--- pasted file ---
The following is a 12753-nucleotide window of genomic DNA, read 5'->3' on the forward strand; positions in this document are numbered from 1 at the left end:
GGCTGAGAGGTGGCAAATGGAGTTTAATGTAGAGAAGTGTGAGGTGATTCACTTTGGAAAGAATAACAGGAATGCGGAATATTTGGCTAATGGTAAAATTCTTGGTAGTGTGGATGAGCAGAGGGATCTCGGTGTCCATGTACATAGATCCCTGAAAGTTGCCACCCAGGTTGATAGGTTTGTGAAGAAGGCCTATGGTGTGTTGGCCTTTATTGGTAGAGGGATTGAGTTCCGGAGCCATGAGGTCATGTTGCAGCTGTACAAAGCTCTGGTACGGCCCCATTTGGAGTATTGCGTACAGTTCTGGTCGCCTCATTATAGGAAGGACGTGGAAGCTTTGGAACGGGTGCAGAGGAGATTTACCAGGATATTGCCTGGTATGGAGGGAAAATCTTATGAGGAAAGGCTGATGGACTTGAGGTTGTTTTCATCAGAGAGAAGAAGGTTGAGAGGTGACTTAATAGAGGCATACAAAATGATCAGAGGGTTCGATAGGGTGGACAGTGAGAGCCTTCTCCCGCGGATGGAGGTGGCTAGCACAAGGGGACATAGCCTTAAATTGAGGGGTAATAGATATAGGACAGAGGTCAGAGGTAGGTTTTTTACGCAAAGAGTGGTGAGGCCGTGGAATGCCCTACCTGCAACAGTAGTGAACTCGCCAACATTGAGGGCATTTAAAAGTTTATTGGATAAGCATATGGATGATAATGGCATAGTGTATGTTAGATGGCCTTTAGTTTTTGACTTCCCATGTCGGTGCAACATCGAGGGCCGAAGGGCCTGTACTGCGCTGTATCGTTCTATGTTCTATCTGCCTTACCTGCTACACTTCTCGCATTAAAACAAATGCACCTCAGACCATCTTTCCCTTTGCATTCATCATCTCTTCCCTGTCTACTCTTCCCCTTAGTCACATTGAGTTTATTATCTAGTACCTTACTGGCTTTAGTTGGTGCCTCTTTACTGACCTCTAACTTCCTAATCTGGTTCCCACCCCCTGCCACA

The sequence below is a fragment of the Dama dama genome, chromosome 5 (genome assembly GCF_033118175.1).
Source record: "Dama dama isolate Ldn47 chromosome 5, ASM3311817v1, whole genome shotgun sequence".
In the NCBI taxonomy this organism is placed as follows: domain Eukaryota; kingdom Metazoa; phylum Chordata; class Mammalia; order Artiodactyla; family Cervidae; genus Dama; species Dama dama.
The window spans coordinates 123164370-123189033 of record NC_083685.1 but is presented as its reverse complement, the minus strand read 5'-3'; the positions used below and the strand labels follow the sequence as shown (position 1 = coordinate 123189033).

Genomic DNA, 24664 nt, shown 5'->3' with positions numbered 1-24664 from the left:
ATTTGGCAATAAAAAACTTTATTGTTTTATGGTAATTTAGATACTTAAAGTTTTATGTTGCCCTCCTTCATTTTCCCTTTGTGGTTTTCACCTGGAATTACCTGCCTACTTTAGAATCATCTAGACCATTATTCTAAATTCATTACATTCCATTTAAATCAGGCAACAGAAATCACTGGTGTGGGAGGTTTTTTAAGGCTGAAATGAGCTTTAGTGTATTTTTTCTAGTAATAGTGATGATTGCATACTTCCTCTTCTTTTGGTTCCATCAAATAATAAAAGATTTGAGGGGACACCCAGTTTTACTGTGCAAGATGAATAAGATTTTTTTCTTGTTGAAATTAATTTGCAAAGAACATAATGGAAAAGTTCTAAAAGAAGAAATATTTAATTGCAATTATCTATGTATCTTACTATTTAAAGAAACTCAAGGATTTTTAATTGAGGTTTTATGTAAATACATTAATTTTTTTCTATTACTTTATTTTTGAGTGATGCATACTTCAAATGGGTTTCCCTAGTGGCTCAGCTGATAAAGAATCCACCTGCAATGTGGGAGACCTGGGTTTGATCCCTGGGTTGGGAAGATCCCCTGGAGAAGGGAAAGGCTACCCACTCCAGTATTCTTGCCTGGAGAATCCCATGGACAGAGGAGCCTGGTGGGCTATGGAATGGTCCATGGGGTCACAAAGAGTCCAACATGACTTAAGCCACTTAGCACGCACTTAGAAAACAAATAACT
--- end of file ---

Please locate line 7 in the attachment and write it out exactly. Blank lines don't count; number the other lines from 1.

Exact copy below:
Genomic DNA, 24664 nt, shown 5'->3' with positions numbered 1-24664 from the left: